WILLIAM J. STEPHENSON Primary Examiner US. Cl. X.R.
|Cited Patent||Filing date||Publication date||Applicant||Title|
|US2215066 *||Dec 22, 1938||Sep 17, 1940||American Cyanamid & Chem Corp||Method for casting electric blasting cap plugs|
|US2514937 *||Jan 10, 1947||Jul 11, 1950||William F Stahl||Container forming apparatus|
|US2615285 *||Nov 1, 1951||Oct 28, 1952||Gen Electric||Glass tube reshaping apparatus|
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|US3034172 *||Dec 4, 1958||May 15, 1962||Nixdorff Krein Mfg Co||Apparatus for making swing chain swivel fittings|
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|Citing Patent||Filing date||Publication date||Applicant||Title|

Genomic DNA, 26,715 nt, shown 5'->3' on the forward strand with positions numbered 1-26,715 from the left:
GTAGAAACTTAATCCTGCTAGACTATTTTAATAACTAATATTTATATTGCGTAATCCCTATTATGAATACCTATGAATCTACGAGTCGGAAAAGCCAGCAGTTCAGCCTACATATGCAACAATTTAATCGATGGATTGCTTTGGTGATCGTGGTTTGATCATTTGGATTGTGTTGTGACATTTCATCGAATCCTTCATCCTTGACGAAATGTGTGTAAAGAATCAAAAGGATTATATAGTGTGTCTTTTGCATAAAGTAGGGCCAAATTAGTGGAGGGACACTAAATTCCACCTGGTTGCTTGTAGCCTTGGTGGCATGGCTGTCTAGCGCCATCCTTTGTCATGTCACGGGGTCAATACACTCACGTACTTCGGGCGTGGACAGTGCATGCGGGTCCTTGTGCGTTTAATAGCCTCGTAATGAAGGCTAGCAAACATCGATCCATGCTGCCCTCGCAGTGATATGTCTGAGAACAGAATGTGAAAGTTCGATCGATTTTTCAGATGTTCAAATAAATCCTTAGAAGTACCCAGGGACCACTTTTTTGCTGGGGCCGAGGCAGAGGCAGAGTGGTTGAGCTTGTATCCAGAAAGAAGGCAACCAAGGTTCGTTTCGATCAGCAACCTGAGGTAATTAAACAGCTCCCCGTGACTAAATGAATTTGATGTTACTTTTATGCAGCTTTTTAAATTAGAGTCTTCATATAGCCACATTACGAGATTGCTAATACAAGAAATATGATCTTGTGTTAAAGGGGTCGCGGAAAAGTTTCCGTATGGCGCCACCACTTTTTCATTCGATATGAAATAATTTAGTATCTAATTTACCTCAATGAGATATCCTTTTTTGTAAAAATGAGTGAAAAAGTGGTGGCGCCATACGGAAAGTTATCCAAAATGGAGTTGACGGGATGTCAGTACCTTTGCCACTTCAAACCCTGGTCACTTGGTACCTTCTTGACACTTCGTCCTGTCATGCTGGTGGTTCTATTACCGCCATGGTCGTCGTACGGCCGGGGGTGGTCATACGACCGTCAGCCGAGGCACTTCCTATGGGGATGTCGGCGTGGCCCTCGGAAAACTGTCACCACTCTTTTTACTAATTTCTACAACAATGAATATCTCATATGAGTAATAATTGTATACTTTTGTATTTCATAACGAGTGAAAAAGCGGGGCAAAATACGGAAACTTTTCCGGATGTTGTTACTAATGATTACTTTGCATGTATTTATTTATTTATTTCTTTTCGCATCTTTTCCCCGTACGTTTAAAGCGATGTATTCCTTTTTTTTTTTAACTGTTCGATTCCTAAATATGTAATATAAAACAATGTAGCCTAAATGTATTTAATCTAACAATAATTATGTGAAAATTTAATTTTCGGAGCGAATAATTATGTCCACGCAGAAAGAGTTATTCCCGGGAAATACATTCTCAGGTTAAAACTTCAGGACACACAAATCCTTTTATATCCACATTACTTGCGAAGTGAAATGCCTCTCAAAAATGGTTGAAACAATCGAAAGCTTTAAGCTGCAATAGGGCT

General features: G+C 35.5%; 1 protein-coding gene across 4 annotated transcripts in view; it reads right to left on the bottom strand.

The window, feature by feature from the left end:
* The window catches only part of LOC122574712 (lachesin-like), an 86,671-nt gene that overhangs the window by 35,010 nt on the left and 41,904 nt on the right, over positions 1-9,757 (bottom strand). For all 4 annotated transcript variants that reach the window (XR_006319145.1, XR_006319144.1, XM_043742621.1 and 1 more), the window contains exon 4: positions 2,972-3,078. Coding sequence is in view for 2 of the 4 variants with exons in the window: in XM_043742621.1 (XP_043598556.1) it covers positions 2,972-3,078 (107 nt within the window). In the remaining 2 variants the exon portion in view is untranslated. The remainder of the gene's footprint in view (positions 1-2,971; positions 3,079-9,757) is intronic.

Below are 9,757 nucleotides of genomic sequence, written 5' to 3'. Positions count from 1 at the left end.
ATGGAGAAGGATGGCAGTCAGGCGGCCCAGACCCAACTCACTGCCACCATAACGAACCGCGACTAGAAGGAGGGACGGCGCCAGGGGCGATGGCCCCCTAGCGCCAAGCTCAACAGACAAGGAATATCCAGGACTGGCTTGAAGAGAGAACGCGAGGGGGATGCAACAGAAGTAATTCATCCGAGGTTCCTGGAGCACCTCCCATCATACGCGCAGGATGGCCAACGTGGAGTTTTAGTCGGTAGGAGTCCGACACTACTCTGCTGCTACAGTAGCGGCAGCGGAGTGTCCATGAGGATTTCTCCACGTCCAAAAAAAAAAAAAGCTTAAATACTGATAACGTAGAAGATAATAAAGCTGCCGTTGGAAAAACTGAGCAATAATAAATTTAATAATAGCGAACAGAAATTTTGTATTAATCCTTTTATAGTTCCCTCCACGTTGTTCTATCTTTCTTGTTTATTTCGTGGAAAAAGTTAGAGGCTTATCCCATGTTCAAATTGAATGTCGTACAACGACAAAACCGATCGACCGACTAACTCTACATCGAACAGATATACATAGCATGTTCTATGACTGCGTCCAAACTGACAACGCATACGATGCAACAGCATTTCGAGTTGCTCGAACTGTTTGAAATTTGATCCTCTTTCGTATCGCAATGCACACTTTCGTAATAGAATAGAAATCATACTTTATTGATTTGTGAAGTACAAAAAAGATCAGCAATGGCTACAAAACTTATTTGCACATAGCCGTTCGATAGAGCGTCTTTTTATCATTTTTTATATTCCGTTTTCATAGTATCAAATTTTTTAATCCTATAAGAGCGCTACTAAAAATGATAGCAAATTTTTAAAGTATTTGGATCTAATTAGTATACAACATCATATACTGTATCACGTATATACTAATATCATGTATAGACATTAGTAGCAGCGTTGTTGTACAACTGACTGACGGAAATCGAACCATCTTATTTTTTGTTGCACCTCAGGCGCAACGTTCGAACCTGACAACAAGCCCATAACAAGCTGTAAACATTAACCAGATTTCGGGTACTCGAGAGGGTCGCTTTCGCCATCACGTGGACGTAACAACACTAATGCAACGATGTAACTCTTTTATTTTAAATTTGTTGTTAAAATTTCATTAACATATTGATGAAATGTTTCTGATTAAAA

|US4175917 *||Aug 21, 1978||Nov 27, 1979||Cotten Roger C||Apparatus for forming integral tubing and washer|
|US6169268||Dec 30, 1998||Jan 2, 2001||Esterline & Sons, Inc.||Method and apparatus for forming the ends of metallic tubes|
|U.S. Classification||425/163, 425/135, 425/305.1, 425/DIG.218, 425/188, 72/335, 29/417|
|International Classification||H01G13/00, B29C31/00, B29C57/00|
|Cooperative Classification||B29C31/002, B29C57/00, H01G13/003, Y10S425/218|
|European Classification||B29C31/00B, H01G13/00B, B29C57/00|